4. Percentage of medication chart with error prone abbreviation;
  5. Percentage of adverse anesthesia events;
  6. Percentage of missing records;
  7. Percentage of employees provided pre-exposure prophylaxis;
  8. Number of needle stick injury;
  9. Percentage of adverse drug reaction;
  10. Waiting time for diagnostic lab procedures;
  11. Percentage of medical records without discharge summary;
  12. Client satisfaction OPD;
  13. Client satisfaction IPD;
  14. Percentage of leave against medical advice;
  15. Percentage of discharge against medical advice;
  16. Patient readmission;
  17. Average length of stay;
  18. Waiting time in OPD.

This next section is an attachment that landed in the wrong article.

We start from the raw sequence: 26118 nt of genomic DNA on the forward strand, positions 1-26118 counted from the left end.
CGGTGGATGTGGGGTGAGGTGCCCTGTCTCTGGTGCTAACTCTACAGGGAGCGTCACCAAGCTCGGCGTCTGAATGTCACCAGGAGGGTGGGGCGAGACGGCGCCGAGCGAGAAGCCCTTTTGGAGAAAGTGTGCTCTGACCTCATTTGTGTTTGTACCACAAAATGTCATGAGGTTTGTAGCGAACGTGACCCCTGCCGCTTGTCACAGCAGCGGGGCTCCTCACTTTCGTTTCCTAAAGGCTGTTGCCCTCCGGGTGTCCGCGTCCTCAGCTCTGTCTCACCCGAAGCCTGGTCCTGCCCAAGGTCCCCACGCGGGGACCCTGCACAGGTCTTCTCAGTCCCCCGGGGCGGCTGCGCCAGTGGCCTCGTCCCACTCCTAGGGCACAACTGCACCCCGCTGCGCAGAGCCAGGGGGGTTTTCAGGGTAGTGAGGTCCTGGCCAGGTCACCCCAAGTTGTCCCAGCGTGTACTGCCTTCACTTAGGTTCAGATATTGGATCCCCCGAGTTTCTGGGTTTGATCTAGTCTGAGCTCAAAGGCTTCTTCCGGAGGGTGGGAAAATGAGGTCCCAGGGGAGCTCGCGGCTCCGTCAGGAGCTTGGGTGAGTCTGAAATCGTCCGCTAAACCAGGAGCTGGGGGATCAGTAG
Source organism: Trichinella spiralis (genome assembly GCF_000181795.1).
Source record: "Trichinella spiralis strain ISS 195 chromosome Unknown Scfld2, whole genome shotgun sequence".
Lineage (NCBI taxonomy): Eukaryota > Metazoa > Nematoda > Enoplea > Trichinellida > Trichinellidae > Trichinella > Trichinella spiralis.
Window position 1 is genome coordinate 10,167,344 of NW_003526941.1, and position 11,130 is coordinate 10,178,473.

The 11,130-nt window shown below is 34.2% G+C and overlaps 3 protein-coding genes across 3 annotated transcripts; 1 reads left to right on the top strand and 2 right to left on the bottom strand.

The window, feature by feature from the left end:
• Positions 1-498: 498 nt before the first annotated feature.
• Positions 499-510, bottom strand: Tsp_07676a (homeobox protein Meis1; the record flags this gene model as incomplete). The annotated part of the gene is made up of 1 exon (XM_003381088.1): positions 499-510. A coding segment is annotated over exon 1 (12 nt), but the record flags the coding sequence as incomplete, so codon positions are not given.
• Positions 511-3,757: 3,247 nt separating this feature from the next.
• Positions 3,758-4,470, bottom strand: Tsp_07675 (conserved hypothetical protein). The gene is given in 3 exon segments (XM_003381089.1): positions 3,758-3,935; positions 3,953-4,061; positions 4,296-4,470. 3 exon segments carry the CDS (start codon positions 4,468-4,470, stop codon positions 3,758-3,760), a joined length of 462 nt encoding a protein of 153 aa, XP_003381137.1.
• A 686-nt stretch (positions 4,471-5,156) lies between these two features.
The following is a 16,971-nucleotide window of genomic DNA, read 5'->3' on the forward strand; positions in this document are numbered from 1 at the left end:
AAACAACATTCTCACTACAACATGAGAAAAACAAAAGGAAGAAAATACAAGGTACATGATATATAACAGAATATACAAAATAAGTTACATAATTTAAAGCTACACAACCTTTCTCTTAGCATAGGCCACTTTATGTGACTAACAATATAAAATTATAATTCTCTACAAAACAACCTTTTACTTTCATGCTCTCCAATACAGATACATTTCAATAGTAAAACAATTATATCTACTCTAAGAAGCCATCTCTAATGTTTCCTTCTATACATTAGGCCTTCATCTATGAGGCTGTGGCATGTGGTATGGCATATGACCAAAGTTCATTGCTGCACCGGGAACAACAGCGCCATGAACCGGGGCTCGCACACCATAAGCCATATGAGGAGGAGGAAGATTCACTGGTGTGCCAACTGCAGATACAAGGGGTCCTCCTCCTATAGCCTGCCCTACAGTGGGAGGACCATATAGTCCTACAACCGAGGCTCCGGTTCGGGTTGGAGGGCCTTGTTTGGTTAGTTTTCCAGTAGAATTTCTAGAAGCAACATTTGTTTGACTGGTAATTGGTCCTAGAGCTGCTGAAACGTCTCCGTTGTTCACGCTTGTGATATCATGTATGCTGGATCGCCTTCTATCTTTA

Measuring quality using quality indicators resulting from evidence-based practice guidelines is a vital step towards implementation of evidence-based care and monitoring quality improvement efforts. A few key performance indicators essential for continuous quality improvement could be inferred. It was also noted that the present accreditation standards do not specify and have adequate quality standards for a psychiatric setting which is different from a multi-specialty hospital setting in various ways. and hence a need for change and further research is evident.